Status at birth[edit]

The article said that at birth she was second in line to the throne. Since her Great Uncle Prince Frederick was still alive at this time and the Netherlands rules of succession were semi-salic up to 1887, she was of course third in line at that point. I made the appropriate changes in the article. Gerard von Hebel (talk) 17:09, 1 May 2010 (UTC)

This is not true. According to article 15 of the constitution of 1848, the throne would go to a daughter of the king if there were no more sons. William III would have been succeeded bij his sister Sophie. Mvdleeuw (talk) 09:00, 3 May 2010 (UTC)

I don't understand what you are meaning. How could the Constitutional change of 1887 have influenced the status of Wilhelmina at her birth in 1880? Or the status of Prince Frederick untill he died a year later in 1881. That is what I'm talking about. Gerard von Hebel (talk) 13:36, 3 May 2010 (UTC)

You,ve changed it now to 1848. The succession remained semi salic at that time. Meaning that if the whole male line of the House of Orange Nassau became extinct a woman could succeed, Since several royal Princes were alive at that point there was no need for the invokement of that provision. In 1887 The semi salic system was replaced by a cognatic agnatic system or what we call the Castillian system. Only then it was provided for that a daughter of a King could succeed when there were no elder brothers and the agnates that were brothers or uncles of the King would come after her. Gerard von Hebel (talk) 13:50, 3 May 2010 (UTC)

Of course since 1813 women could succeed. That was also repeated in article 15 of the 1848 constitution. But only after the whole male line from King William I had died out! That is what is meant by semi salic. Untill his death in 1881 Prince Frederick therefore came before any King's daughter. Gerard von Hebel (talk) 14:00, 3 May 2010 (UTC)

I mistakenly put 1887 where I meant 1848. I will investigate this a bit more, as article 15 seems to be open for more interpretations. Mvdleeuw (talk) 14:08, 3 May 2010 (UTC)
Well, I've looked it over and stand corrected. Thanks for your clarification! Mvdleeuw (talk) 17:14, 3 May 2010 (UTC)

Marriage and succession[edit]

The birth of Juliana, on 30 April 1909, was met with great relief after eight years of childless marriage.[5]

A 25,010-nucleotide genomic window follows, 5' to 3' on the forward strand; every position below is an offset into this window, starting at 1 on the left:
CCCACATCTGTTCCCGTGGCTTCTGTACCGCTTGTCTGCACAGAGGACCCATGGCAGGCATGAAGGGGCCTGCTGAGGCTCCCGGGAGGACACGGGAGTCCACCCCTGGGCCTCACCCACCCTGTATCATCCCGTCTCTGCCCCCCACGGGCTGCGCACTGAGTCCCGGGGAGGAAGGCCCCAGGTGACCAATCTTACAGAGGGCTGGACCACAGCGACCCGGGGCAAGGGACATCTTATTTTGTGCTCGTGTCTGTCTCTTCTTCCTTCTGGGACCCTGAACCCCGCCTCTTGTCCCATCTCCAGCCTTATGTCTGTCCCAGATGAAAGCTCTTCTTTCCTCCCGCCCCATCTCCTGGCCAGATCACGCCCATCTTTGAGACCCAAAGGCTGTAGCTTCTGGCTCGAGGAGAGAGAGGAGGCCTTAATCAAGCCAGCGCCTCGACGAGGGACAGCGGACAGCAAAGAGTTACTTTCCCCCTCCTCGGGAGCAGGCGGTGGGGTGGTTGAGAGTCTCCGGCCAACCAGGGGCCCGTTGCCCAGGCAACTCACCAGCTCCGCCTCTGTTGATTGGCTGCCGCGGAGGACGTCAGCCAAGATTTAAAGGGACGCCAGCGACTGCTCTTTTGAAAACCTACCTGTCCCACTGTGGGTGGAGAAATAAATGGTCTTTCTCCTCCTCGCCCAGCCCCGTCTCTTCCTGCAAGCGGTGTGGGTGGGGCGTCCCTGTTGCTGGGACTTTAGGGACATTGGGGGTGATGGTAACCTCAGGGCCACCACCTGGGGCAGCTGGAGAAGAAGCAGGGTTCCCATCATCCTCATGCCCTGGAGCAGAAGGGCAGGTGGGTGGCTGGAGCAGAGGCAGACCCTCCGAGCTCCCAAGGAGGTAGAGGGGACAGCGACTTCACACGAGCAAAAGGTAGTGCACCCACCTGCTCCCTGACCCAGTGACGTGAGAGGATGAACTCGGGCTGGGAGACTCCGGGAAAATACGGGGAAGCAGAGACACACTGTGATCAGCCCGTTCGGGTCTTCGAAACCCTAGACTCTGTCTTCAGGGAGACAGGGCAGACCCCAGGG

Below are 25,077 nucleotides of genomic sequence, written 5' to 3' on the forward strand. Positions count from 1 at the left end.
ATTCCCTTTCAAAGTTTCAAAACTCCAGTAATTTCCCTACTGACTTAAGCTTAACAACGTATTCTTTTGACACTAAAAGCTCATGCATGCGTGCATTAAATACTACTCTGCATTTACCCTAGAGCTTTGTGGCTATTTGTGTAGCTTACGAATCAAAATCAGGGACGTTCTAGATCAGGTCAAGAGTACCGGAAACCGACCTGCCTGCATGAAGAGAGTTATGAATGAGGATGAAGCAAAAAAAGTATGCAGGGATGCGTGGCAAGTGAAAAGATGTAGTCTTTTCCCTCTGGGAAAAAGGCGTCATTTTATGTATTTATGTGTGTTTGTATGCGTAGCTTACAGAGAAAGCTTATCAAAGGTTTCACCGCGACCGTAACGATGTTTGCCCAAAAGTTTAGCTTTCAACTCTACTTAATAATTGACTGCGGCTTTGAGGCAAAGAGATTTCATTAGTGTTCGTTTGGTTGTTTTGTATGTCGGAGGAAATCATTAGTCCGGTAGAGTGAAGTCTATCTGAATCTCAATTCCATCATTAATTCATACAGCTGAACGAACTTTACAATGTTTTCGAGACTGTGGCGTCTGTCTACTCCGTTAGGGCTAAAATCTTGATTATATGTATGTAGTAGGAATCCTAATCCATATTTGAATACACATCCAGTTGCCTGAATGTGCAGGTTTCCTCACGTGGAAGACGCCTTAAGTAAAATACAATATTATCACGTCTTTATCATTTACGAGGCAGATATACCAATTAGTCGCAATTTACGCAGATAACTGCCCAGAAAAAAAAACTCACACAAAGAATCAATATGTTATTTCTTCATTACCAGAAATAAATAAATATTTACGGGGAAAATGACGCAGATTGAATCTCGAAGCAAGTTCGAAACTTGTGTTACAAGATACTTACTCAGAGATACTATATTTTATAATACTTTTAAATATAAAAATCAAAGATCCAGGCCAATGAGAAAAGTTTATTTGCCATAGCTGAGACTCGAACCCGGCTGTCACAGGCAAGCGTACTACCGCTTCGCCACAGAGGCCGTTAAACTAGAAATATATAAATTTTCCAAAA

Not well-known are the events leading to the birth of this, her only child. In 1908 the Queen went for a brief vacation to Marienbad, Austria. Since it was not an official state visit, she had only a small entourage with her and no welcoming ceremony greeted her arrival at the train station. However, there was a huge crowd of Jews at the station. They had come to greet a prominent Jewish personality, the Munkaczer Rebbe, Rabbi Tzvi Hirsch Spira (1845-1914). Upon inquiring as to what a Rebbe is, she was told that he is a very pious man of great wisdom who bestows blessings and gives advice. Often his prayers are answered and those who are blessed have their wishes fulfilled. She asked one of her attendants to arrange a private meeting with the great sage. They met in a park that evening. The Queen was accompanied by two attendants and the Rebbe with two young men. She spoke candidly about her torment and anxiety about not having a child to carry on the monarchy. The Rebbe assured her that her monarchy would continue and using the terminology that the angel used when predicting to Abraham's wife Sarah that she would have a child, told her that she would have a child within a year. The Rebbe also predicted that her monarchy will never be severed until the Jewish Messiah arrives. An interesting sequel to the story is that one of the young men who served as the interpreter (The Rebbe and the Queen did not share a common language) obtained consent from the Queen to immigrate to Holland after surviving the horrors of Bergen-Belsen during WWII. He never forgot the graciousness of the royal family and in his foreword to his first book published after the war, "Leket HaKemach HaChadash Vol. 3" he writes, "G-d guided my footsteps to Amsterdam through the personal intervention of the magnanimous Queen Wilhelmina, may G-d exalt her glory, before she abdicated in favour of her daughter Queen Juliana. May her monarchy continue until the Jewish Messiah comes." The entire story with its sources can be found in "Echoes of the Maggid",`p. 95-99, by Rabbi Paysach J. Krohn, published by Mesorah Publications, LTD, Brooklyn, NY, USA, March 1999. Barryfadams (talk) 10:58, 29 January 2013 (UTC)